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Berlioz: Benvenuto Cellini [Blu-ray] [Import]

Blu-ray

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Product Details

  • Format: Classical, NTSC, Import
  • Language: French
  • Subtitles: French, German, English, Spanish
  • Region: Region A/1
  • Aspect Ratio: 1.78:1
  • Number of discs: 1
  • Studio: Naxos
  • Release Date: April 26 2011
  • ASIN: B004P4I4SW

Product Description

Burkhard Fritz (Benvenuto Cellini) - Maija Kovalevska (Teresa) - Laurent Naouri (Fieramosca) - Brindley Sherratt (Giacomo Balducci)... - Wiener Philharmoniker - Konzertvereinigung Wiener Staatsopernchor - Valery Gergiev, direction

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Amazon.com: 4.0 out of 5 stars  4 reviews
4 of 4 people found the following review helpful
5.0 out of 5 stars Do not miss Benvenuto Cellini by Berlioz. July 18 2011
By Ultrarunner - Published on Amazon.com
Verified Purchase
Berlioz wrote about this early opera "a variety of ideas, a vitality and Zest and a brilliance of musical colour as I shall never find again." The opera is full of the colour of Italy,moving very quickly,and is unlike any other music he wrote again.Which contradicts the fact that he said he did not like the modern Italy of the time. The opera is based upon the memoirs of the Renaissance Florentine goldsmith and sculptor Cellini.This first opera was given at the Paris opera in 1838. From the opera comes the famous Roman Carnival overture. Naturally, the opera was not sucessful.It was from his writing that he survived. As a composer once stated"Berlioz died beneath the walls of Troy".His music and operas were misunderstood in France, although he was considered a master of orchestration.He was also the first of the true modern conductors. His work was popular in England, Germany and Russia, not in his homeland of France.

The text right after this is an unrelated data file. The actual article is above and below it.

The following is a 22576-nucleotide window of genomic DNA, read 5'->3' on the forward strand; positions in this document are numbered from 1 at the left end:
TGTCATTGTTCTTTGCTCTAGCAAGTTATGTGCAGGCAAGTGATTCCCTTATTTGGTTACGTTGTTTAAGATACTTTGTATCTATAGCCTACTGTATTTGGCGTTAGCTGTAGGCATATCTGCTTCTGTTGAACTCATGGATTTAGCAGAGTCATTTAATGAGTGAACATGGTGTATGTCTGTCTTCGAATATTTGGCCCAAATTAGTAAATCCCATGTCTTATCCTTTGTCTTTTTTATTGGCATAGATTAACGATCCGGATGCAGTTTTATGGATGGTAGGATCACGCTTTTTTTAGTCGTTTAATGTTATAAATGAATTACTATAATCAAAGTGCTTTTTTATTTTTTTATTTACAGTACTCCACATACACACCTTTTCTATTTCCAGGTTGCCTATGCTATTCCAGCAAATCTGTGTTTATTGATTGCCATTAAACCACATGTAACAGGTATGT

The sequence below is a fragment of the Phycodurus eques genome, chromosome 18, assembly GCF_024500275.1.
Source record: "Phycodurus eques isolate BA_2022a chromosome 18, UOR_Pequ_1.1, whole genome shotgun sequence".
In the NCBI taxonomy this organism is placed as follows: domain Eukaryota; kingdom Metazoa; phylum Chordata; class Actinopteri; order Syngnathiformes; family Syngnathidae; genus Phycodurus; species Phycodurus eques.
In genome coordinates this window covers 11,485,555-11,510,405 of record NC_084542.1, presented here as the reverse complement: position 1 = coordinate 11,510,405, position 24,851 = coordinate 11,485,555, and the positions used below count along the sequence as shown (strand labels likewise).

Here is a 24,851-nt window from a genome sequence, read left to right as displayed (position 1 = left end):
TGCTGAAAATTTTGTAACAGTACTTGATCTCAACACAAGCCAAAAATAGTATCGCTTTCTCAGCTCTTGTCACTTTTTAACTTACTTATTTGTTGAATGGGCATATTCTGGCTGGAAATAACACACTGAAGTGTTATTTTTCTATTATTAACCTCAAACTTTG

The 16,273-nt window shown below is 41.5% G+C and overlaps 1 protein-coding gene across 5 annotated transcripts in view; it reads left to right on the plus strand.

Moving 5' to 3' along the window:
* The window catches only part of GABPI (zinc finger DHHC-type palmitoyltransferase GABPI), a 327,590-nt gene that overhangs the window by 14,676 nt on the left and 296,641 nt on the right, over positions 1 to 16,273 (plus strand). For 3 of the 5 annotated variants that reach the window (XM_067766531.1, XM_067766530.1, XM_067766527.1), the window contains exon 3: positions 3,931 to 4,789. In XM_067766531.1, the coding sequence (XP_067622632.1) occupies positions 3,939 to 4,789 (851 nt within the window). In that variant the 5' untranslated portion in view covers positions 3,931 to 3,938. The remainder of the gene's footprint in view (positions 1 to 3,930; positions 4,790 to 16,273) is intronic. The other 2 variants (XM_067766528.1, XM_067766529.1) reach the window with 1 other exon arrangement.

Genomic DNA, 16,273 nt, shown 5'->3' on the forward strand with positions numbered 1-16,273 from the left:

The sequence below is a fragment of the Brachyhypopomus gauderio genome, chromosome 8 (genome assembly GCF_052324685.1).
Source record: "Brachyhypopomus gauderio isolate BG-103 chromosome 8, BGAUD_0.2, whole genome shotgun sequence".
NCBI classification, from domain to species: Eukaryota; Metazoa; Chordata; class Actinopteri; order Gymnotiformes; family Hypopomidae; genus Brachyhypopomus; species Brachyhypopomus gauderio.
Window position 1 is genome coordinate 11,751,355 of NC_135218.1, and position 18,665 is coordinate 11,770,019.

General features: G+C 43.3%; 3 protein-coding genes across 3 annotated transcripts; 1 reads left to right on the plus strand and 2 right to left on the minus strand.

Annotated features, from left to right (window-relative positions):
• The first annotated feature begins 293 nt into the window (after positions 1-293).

According to the notes ,the opera concerns Cellini's wooing of Teresa, the daughter of the papal treasurer,Balducci,who would prefer Teresa to marry Cellini's rival, the cowardly Fieramosca. When Cellini attempts to abduct Teresa at Carnival time, a fight ensues in which Cellini kills Fieramosca's hired assassin. Cellini disappears,returns under the cover of a monks procession, is arrested, and is pardoned by the Pope only on the hurried completion of commissioned statue of Perseus. You may think how can Berlioz make a opera out of these ideas, and make it funny in parts. He does.

The notes also state" a mix of futurism a la Metropolis, fantasy,a la Batman,juxtaposed in the form of photo montages,also a helicopter, a shark and the winged vechile of the Pope." Metropolis was a German film directed by Fritz Lang in 1927. The first Sci-fi film. The feminoid robot is an evil double of Maria, a pacifist attempting to help the workers. The robot goes from dancing naked in a decadent nightspot and inciting a riot in the film. The robot is Ascanio an assistant to Cellini in this opera. So you can see the relationship between the film and the opera, for the Robot is involved in the carnaval.There is a connection, but she is not evil.

At the beginning, the dark background is a cityscape, an updated version of the city in Metropolis. The two colourful robots helpers to Teresa, are inspired by Metropolis. After the beautiful aria, Teresa wears a light yellow dress, the two robots have blue light shone on them, the same tones as the Yellow and the orange doorway at the side. Blue and Yellow are complimentary colours. The carnaval is a riot of light colours, all blended in with a dark ultramarine background.Every movement and colour is well thought out. The Shark is used as a stage to poke fun at Balducci,Mr money bags. Themes and tunes come thick and fast, with a Rossini zest, but sounding nothing like it. His sound is so unusual because Berlioz couldnt play a piano ,but a guitar. Listen to the choir singing words to the Roman Carnival theme, unbelievable. How can people miss such a performance as this because of this nonsense about modern vs traditional staging. Act one is simply beautiful and full of youthful Zest.